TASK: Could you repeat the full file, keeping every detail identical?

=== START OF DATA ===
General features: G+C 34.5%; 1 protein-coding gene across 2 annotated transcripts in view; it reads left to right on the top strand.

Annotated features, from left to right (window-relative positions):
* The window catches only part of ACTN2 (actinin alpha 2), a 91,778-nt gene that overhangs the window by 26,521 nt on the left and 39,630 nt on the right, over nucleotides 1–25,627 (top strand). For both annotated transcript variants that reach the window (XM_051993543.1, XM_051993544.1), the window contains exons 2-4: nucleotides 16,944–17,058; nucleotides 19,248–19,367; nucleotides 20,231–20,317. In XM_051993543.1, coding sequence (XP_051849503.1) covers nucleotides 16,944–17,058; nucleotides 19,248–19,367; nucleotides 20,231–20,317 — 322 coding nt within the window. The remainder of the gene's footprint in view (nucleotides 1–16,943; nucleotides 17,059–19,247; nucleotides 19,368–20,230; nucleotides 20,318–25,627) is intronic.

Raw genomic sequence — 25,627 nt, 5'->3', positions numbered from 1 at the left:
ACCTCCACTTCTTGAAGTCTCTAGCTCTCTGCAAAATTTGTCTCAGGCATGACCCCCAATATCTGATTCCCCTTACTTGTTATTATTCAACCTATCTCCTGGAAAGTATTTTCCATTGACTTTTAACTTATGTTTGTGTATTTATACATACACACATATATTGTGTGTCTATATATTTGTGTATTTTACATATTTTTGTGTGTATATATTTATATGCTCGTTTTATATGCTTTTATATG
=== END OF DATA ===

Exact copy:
General features: G+C 34.5%; 1 protein-coding gene across 2 annotated transcripts in view; it reads left to right on the top strand.

Annotated features, from left to right (window-relative positions):
* The window catches only part of ACTN2 (actinin alpha 2), a 91,778-nt gene that overhangs the window by 26,521 nt on the left and 39,630 nt on the right, over nucleotides 1–25,627 (top strand). For both annotated transcript variants that reach the window (XM_051993543.1, XM_051993544.1), the window contains exons 2-4: nucleotides 16,944–17,058; nucleotides 19,248–19,367; nucleotides 20,231–20,317. In XM_051993543.1, coding sequence (XP_051849503.1) covers nucleotides 16,944–17,058; nucleotides 19,248–19,367; nucleotides 20,231–20,317 — 322 coding nt within the window. The remainder of the gene's footprint in view (nucleotides 1–16,943; nucleotides 17,059–19,247; nucleotides 19,368–20,230; nucleotides 20,318–25,627) is intronic.

Raw genomic sequence — 25,627 nt, 5'->3', positions numbered from 1 at the left:
ACCTCCACTTCTTGAAGTCTCTAGCTCTCTGCAAAATTTGTCTCAGGCATGACCCCCAATATCTGATTCCCCTTACTTGTTATTATTCAACCTATCTCCTGGAAAGTATTTTCCATTGACTTTTAACTTATGTTTGTGTATTTATACATACACACATATATTGTGTGTCTATATATTTGTGTATTTTACATATTTTTGTGTGTATATATTTATATGCTCGTTTTATATGCTTTTATATG